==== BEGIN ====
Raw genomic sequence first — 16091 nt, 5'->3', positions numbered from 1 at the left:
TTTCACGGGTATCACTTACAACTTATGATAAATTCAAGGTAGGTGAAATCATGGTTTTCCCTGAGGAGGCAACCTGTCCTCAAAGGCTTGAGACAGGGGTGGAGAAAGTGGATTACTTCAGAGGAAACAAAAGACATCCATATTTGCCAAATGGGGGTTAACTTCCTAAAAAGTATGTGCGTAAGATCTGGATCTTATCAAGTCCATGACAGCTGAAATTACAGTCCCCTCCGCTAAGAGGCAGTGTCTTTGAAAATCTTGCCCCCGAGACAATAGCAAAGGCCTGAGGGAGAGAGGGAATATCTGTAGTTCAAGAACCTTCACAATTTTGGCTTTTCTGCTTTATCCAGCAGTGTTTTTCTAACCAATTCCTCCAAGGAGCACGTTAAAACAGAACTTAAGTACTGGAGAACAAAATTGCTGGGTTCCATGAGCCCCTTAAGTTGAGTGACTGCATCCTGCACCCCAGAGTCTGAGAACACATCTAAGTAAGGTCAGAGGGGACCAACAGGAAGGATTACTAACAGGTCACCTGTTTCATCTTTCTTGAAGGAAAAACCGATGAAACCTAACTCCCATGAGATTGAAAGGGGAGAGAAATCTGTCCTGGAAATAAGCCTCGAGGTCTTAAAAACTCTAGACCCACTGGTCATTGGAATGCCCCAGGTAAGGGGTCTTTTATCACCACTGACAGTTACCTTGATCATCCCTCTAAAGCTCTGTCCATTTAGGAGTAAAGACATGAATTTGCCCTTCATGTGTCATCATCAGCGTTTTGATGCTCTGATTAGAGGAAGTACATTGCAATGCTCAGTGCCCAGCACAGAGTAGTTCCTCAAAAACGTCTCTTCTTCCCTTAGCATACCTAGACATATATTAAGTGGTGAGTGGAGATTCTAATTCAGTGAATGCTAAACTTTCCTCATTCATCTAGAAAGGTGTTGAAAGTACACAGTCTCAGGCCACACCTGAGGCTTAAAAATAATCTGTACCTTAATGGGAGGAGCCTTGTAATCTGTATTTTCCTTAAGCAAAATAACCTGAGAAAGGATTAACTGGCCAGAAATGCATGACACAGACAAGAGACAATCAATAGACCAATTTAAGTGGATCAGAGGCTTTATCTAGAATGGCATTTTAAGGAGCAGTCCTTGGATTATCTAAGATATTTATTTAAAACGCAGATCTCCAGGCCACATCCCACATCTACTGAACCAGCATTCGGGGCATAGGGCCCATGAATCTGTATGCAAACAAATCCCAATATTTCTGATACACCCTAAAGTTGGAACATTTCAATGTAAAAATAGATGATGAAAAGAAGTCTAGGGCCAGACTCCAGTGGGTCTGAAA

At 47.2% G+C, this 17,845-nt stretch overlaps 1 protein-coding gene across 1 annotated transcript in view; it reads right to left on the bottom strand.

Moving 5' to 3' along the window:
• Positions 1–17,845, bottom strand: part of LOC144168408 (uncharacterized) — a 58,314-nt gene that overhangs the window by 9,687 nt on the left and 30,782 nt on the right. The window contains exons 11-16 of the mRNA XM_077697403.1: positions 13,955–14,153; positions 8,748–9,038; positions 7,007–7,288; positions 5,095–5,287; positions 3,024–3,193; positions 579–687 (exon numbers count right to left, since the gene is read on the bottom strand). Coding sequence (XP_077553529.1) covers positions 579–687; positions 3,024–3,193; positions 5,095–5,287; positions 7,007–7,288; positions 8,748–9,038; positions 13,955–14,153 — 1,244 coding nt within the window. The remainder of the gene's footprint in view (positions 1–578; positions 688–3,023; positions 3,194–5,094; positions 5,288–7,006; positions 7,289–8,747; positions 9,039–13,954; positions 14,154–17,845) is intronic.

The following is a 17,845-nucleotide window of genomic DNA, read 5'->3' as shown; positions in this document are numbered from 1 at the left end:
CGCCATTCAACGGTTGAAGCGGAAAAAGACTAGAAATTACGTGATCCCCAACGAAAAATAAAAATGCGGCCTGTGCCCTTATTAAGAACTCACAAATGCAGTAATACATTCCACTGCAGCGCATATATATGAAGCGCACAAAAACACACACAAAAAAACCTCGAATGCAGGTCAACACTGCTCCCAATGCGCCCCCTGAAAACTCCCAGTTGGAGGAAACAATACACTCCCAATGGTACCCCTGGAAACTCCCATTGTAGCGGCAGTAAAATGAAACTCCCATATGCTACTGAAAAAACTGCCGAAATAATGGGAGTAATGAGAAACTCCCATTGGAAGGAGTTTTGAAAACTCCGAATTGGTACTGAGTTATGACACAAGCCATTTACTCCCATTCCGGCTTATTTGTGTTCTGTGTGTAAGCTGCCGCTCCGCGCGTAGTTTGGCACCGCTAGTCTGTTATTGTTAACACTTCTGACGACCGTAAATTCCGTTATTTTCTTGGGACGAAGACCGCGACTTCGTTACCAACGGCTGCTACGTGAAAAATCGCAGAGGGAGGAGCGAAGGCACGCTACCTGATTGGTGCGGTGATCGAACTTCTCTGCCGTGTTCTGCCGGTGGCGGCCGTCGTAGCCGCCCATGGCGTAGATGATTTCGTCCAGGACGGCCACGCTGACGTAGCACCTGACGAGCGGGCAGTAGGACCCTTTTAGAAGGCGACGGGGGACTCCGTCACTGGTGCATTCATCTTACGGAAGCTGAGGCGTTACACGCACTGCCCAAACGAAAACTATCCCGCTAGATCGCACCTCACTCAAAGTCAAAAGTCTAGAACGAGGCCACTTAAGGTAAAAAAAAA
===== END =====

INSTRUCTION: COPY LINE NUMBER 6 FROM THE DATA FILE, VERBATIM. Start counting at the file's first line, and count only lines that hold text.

The following is a 17,845-nucleotide window of genomic DNA, read 5'->3' as shown; positions in this document are numbered from 1 at the left end: